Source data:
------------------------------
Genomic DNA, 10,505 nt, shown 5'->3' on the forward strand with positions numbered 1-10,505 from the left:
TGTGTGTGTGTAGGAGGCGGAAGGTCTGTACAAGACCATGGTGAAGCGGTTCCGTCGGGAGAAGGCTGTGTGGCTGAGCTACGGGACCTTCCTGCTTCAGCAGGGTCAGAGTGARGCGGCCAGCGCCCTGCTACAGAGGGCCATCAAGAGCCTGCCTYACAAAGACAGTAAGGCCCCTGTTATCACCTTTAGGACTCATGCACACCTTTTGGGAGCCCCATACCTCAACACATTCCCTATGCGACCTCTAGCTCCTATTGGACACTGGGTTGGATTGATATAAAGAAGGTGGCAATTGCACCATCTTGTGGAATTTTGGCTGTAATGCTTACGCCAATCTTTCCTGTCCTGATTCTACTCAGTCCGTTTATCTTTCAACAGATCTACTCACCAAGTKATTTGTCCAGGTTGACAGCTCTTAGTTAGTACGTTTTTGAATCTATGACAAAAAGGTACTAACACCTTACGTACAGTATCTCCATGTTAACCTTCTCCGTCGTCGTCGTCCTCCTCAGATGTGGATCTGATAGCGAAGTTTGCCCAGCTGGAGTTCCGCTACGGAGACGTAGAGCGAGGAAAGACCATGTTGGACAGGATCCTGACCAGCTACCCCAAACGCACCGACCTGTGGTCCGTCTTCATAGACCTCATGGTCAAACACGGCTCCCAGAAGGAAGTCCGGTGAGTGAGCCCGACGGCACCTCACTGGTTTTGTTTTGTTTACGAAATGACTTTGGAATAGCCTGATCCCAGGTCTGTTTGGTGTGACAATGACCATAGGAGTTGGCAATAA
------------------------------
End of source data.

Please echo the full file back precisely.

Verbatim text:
Genomic DNA, 10,505 nt, shown 5'->3' on the forward strand with positions numbered 1-10,505 from the left:
TGTGTGTGTGTAGGAGGCGGAAGGTCTGTACAAGACCATGGTGAAGCGGTTCCGTCGGGAGAAGGCTGTGTGGCTGAGCTACGGGACCTTCCTGCTTCAGCAGGGTCAGAGTGARGCGGCCAGCGCCCTGCTACAGAGGGCCATCAAGAGCCTGCCTYACAAAGACAGTAAGGCCCCTGTTATCACCTTTAGGACTCATGCACACCTTTTGGGAGCCCCATACCTCAACACATTCCCTATGCGACCTCTAGCTCCTATTGGACACTGGGTTGGATTGATATAAAGAAGGTGGCAATTGCACCATCTTGTGGAATTTTGGCTGTAATGCTTACGCCAATCTTTCCTGTCCTGATTCTACTCAGTCCGTTTATCTTTCAACAGATCTACTCACCAAGTKATTTGTCCAGGTTGACAGCTCTTAGTTAGTACGTTTTTGAATCTATGACAAAAAGGTACTAACACCTTACGTACAGTATCTCCATGTTAACCTTCTCCGTCGTCGTCGTCCTCCTCAGATGTGGATCTGATAGCGAAGTTTGCCCAGCTGGAGTTCCGCTACGGAGACGTAGAGCGAGGAAAGACCATGTTGGACAGGATCCTGACCAGCTACCCCAAACGCACCGACCTGTGGTCCGTCTTCATAGACCTCATGGTCAAACACGGCTCCCAGAAGGAAGTCCGGTGAGTGAGCCCGACGGCACCTCACTGGTTTTGTTTTGTTTACGAAATGACTTTGGAATAGCCTGATCCCAGGTCTGTTTGGTGTGACAATGACCATAGGAGTTGGCAATAA